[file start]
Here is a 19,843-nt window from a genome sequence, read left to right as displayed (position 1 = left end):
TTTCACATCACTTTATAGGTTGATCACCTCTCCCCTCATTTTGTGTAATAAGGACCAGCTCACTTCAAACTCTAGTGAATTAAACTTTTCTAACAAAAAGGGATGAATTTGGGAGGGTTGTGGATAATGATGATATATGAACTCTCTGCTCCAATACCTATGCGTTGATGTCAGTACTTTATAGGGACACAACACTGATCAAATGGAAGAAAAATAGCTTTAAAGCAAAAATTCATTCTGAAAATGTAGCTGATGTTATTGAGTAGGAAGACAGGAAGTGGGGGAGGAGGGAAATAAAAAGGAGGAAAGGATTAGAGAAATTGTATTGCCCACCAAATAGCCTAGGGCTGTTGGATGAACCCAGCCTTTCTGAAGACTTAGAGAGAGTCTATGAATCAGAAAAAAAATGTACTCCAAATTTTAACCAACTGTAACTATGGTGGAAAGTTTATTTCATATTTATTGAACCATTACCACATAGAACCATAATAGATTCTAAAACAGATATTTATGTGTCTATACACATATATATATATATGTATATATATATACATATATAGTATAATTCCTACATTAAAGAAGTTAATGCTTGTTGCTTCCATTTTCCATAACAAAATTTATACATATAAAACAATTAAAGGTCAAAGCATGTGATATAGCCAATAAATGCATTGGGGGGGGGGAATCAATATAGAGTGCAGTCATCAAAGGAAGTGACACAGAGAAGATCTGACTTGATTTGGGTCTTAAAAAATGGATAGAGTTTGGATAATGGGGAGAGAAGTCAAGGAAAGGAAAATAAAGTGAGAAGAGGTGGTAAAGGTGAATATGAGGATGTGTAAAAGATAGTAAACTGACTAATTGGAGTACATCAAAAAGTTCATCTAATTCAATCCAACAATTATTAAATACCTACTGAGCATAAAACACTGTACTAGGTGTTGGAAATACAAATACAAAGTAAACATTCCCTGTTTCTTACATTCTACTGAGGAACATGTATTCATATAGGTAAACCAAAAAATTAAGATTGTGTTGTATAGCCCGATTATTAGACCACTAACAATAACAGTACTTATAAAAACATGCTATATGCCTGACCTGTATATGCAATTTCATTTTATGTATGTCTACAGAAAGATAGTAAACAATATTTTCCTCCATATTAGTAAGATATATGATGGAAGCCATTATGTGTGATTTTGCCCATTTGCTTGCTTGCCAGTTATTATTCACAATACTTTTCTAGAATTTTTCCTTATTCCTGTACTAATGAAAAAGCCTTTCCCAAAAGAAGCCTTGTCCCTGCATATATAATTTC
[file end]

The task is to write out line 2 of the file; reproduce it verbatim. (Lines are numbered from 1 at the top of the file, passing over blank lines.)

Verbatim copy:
TTTCACATCACTTTATAGGTTGATCACCTCTCCCCTCATTTTGTGTAATAAGGACCAGCTCACTTCAAACTCTAGTGAATTAAACTTTTCTAACAAAAAGGGATGAATTTGGGAGGGTTGTGGATAATGATGATATATGAACTCTCTGCTCCAATACCTATGCGTTGATGTCAGTACTTTATAGGGACACAACACTGATCAAATGGAAGAAAAATAGCTTTAAAGCAAAAATTCATTCTGAAAATGTAGCTGATGTTATTGAGTAGGAAGACAGGAAGTGGGGGAGGAGGGAAATAAAAAGGAGGAAAGGATTAGAGAAATTGTATTGCCCACCAAATAGCCTAGGGCTGTTGGATGAACCCAGCCTTTCTGAAGACTTAGAGAGAGTCTATGAATCAGAAAAAAAATGTACTCCAAATTTTAACCAACTGTAACTATGGTGGAAAGTTTATTTCATATTTATTGAACCATTACCACATAGAACCATAATAGATTCTAAAACAGATATTTATGTGTCTATACACATATATATATATATGTATATATATATACATATATAGTATAATTCCTACATTAAAGAAGTTAATGCTTGTTGCTTCCATTTTCCATAACAAAATTTATACATATAAAACAATTAAAGGTCAAAGCATGTGATATAGCCAATAAATGCATTGGGGGGGGGGAATCAATATAGAGTGCAGTCATCAAAGGAAGTGACACAGAGAAGATCTGACTTGATTTGGGTCTTAAAAAATGGATAGAGTTTGGATAATGGGGAGAGAAGTCAAGGAAAGGAAAATAAAGTGAGAAGAGGTGGTAAAGGTGAATATGAGGATGTGTAAAAGATAGTAAACTGACTAATTGGAGTACATCAAAAAGTTCATCTAATTCAATCCAACAATTATTAAATACCTACTGAGCATAAAACACTGTACTAGGTGTTGGAAATACAAATACAAAGTAAACATTCCCTGTTTCTTACATTCTACTGAGGAACATGTATTCATATAGGTAAACCAAAAAATTAAGATTGTGTTGTATAGCCCGATTATTAGACCACTAACAATAACAGTACTTATAAAAACATGCTATATGCCTGACCTGTATATGCAATTTCATTTTATGTATGTCTACAGAAAGATAGTAAACAATATTTTCCTCCATATTAGTAAGATATATGATGGAAGCCATTATGTGTGATTTTGCCCATTTGCTTGCTTGCCAGTTATTATTCACAATACTTTTCTAGAATTTTTCCTTATTCCTGTACTAATGAAAAAGCCTTTCCCAAAAGAAGCCTTGTCCCTGCATATATAATTTC